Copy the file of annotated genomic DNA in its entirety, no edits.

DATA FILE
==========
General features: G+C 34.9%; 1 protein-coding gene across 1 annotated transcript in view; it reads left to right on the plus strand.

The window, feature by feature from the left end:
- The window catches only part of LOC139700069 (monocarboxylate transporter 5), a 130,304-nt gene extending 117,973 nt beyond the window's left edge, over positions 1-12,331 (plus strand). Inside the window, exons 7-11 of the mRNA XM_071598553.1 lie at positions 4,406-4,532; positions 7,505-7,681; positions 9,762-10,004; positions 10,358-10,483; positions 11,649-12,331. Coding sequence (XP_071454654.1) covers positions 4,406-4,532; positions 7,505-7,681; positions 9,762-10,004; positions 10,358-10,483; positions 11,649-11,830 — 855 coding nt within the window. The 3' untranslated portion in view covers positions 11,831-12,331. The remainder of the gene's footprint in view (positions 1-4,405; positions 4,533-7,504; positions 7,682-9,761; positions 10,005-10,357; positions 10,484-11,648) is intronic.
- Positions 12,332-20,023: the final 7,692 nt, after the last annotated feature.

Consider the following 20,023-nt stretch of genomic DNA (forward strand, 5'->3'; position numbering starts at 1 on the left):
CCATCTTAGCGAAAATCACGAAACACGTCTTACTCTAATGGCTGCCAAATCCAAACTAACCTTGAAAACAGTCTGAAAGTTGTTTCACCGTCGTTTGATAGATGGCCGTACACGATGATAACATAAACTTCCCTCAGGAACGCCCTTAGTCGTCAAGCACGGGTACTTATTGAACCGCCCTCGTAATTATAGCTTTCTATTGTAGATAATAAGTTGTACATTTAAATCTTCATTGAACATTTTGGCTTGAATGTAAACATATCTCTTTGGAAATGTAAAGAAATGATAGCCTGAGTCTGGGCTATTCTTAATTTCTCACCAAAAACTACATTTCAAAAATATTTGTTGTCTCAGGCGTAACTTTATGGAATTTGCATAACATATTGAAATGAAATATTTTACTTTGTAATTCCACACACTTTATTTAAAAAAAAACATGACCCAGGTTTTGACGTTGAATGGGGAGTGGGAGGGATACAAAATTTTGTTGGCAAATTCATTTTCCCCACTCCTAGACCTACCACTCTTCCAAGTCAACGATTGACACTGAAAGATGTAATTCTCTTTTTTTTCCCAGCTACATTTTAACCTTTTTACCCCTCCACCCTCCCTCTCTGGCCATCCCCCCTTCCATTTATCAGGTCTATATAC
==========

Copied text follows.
General features: G+C 34.9%; 1 protein-coding gene across 1 annotated transcript in view; it reads left to right on the plus strand.

The window, feature by feature from the left end:
- The window catches only part of LOC139700069 (monocarboxylate transporter 5), a 130,304-nt gene extending 117,973 nt beyond the window's left edge, over positions 1-12,331 (plus strand). Inside the window, exons 7-11 of the mRNA XM_071598553.1 lie at positions 4,406-4,532; positions 7,505-7,681; positions 9,762-10,004; positions 10,358-10,483; positions 11,649-12,331. Coding sequence (XP_071454654.1) covers positions 4,406-4,532; positions 7,505-7,681; positions 9,762-10,004; positions 10,358-10,483; positions 11,649-11,830 — 855 coding nt within the window. The 3' untranslated portion in view covers positions 11,831-12,331. The remainder of the gene's footprint in view (positions 1-4,405; positions 4,533-7,504; positions 7,682-9,761; positions 10,005-10,357; positions 10,484-11,648) is intronic.
- Positions 12,332-20,023: the final 7,692 nt, after the last annotated feature.

Consider the following 20,023-nt stretch of genomic DNA (forward strand, 5'->3'; position numbering starts at 1 on the left):
CCATCTTAGCGAAAATCACGAAACACGTCTTACTCTAATGGCTGCCAAATCCAAACTAACCTTGAAAACAGTCTGAAAGTTGTTTCACCGTCGTTTGATAGATGGCCGTACACGATGATAACATAAACTTCCCTCAGGAACGCCCTTAGTCGTCAAGCACGGGTACTTATTGAACCGCCCTCGTAATTATAGCTTTCTATTGTAGATAATAAGTTGTACATTTAAATCTTCATTGAACATTTTGGCTTGAATGTAAACATATCTCTTTGGAAATGTAAAGAAATGATAGCCTGAGTCTGGGCTATTCTTAATTTCTCACCAAAAACTACATTTCAAAAATATTTGTTGTCTCAGGCGTAACTTTATGGAATTTGCATAACATATTGAAATGAAATATTTTACTTTGTAATTCCACACACTTTATTTAAAAAAAAACATGACCCAGGTTTTGACGTTGAATGGGGAGTGGGAGGGATACAAAATTTTGTTGGCAAATTCATTTTCCCCACTCCTAGACCTACCACTCTTCCAAGTCAACGATTGACACTGAAAGATGTAATTCTCTTTTTTTTCCCAGCTACATTTTAACCTTTTTACCCCTCCACCCTCCCTCTCTGGCCATCCCCCCTTCCATTTATCAGGTCTATATAC